Social media influencers have embraced the fashionable face coverings. With lockdown restrictions easing slightly, there is a desire to dress up when we are finally getting out and about again. To keep up with this evolving trend, it is important that fashion brands not only create pretty face coverings but also create co-ordinating versions, to allow consumers to match with their clothing. This links with the sustainable approach, using patterned offcuts as well as generating further sales.
Matching your mask to your dress? That’s so fetch.
A ground-breaking trend during lockdown has been loungewear. Wardrobes once overcrowded with uncomfortable jeans and stiff blazers are now significantly softer, showcasing comfortable, yet respectable transitional pieces. Although we were all advised to ‘stick to our work routine’ when at home, I think we can all agree that the work uniform was the first thing to go.
The demand for loungewear had already increased pre-lockdown, with social media influencers showing off their casual outfits of the day (#OOTD) for their workout routines and online meetings. It could be argued that many influencers already lived that ‘Working from Home’ lifestyle due to their workload being predominantly online.
However, this could not have prepared the fashion industry for the immense appeal for matching gym sets and velour tracksuit bottoms. Like all of us, fashion companies were unsure how long this pandemic would last and therefore did not know the longevity of demand for loungewear. It was important for brands to create something that would be comfortable yet functional and versatile, ensuring the pieces could be used both lounging at home but also could be dressed up for a socially distanced lunch date in town.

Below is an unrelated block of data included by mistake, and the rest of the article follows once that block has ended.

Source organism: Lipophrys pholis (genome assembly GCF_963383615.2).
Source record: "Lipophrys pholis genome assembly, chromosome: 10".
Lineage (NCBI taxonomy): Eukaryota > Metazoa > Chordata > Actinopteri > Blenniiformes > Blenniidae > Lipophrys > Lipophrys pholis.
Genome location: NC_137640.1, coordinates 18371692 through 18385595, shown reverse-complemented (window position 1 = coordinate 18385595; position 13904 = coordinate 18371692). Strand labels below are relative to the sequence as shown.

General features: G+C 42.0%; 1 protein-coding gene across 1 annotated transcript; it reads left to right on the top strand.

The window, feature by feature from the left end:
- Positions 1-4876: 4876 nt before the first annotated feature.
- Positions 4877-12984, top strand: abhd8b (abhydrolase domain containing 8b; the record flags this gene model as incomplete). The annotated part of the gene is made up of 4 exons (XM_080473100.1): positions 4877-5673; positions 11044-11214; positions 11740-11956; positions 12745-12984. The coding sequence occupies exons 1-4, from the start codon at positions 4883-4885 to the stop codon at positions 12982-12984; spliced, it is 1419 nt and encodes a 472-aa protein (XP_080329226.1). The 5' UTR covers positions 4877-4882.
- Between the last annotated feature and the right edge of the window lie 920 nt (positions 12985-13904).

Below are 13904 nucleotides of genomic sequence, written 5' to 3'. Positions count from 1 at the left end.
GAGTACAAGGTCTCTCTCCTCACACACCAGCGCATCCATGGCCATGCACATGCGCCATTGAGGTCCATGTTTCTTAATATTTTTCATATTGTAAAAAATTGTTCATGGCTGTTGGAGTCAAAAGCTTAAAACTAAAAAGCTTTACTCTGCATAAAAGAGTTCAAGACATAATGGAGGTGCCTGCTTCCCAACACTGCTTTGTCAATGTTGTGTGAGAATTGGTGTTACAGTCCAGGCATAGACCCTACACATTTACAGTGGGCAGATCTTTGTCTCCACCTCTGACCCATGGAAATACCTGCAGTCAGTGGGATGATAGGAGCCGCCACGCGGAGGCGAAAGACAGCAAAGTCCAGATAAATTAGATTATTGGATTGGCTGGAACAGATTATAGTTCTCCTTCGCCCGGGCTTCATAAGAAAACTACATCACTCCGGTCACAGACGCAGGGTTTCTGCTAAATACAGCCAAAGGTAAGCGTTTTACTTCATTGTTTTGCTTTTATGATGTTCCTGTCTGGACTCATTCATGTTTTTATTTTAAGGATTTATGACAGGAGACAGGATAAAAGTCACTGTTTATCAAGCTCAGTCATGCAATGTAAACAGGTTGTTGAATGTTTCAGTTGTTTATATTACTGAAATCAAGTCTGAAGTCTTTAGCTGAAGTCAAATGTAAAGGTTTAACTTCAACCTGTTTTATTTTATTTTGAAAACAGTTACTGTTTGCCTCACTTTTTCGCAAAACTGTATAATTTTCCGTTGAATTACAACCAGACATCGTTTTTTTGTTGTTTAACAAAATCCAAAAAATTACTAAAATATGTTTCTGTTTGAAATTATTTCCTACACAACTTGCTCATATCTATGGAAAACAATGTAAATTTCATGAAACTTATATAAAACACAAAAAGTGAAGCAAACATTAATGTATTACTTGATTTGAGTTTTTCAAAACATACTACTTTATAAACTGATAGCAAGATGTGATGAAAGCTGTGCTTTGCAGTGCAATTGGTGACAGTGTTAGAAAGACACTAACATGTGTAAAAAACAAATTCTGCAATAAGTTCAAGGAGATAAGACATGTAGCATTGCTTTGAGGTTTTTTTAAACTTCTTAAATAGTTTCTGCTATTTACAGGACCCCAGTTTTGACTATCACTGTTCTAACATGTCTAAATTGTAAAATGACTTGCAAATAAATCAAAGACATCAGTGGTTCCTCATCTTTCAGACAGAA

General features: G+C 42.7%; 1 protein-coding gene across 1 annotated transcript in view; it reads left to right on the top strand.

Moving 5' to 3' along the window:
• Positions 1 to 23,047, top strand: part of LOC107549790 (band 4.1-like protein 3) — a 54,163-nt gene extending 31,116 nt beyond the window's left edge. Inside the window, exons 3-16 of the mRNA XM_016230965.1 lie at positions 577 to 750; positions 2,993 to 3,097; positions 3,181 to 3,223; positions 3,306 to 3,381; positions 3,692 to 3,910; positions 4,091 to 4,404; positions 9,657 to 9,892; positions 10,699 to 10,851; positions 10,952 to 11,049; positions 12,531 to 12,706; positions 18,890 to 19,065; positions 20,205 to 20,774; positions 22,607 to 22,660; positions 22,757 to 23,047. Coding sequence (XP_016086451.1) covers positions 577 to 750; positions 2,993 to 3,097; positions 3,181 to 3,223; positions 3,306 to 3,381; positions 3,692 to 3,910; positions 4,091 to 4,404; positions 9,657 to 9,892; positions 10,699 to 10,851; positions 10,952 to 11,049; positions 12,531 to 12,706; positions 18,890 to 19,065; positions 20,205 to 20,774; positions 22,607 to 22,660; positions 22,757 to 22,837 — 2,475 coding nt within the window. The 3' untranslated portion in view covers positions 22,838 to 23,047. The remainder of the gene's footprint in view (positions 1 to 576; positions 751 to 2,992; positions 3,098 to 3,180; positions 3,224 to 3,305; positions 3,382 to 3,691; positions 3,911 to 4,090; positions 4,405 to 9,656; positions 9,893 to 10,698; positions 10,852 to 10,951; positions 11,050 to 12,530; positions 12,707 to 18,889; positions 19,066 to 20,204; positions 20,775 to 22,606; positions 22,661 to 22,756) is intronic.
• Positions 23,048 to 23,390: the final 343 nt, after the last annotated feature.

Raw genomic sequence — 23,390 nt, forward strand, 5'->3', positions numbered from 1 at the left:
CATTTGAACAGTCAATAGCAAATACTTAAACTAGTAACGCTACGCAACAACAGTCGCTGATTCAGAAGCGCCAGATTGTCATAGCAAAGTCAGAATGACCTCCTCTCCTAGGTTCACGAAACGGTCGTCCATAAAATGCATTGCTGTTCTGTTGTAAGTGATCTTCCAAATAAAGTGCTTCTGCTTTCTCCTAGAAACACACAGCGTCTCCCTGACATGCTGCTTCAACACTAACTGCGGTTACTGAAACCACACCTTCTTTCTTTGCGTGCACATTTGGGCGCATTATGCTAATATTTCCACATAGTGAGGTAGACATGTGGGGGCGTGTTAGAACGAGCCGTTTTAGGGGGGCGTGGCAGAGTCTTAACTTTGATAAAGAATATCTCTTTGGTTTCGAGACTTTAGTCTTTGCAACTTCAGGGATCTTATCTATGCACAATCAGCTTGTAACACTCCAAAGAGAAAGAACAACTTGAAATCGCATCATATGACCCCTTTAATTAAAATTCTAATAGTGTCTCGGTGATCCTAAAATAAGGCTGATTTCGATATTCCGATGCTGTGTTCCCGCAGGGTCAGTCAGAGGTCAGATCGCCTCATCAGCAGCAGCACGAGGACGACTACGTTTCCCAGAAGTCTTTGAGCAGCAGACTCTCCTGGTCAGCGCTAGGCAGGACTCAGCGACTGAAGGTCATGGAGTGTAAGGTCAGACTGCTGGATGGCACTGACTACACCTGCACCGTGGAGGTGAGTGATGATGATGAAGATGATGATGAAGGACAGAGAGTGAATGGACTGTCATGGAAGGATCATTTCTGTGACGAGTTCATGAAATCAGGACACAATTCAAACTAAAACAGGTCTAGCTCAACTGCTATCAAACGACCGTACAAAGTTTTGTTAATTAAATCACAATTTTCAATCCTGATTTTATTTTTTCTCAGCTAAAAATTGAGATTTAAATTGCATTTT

Brands such as ASOS, Pretty Little Thing and Topshop utilised the ‘comfortable yet functional’ ideology when creating their loungewear pieces, ensuring they looked stylish, steering clear of the dreaded ‘is that loungewear or pyjamas?’ question.
With most of the world working from home, it can be agreed that the office dress code has been long forgotten. This begs the question, ‘will it ever return?’ After spending months curled up on the sofa with our laptop, in our cosy, yet oh so stylish loungewear, will we be itching to get back into our blazers for a sense of normality, or have our priorities permanently shifted?
The fashion industry has so far excelled throughout the pandemic, adapting to a huge change in trends, assisting in the making of personal protective equipment (PPE), maintaining a presence on social media, without the help of fashion shows/runways and using their imagination in order to fulfil tasks.
At this stage, we cannot be sure when this will all come to an end but one thing, we can be sure of is… WE HAVE CHANGED.
Will we ever return to our office uniform?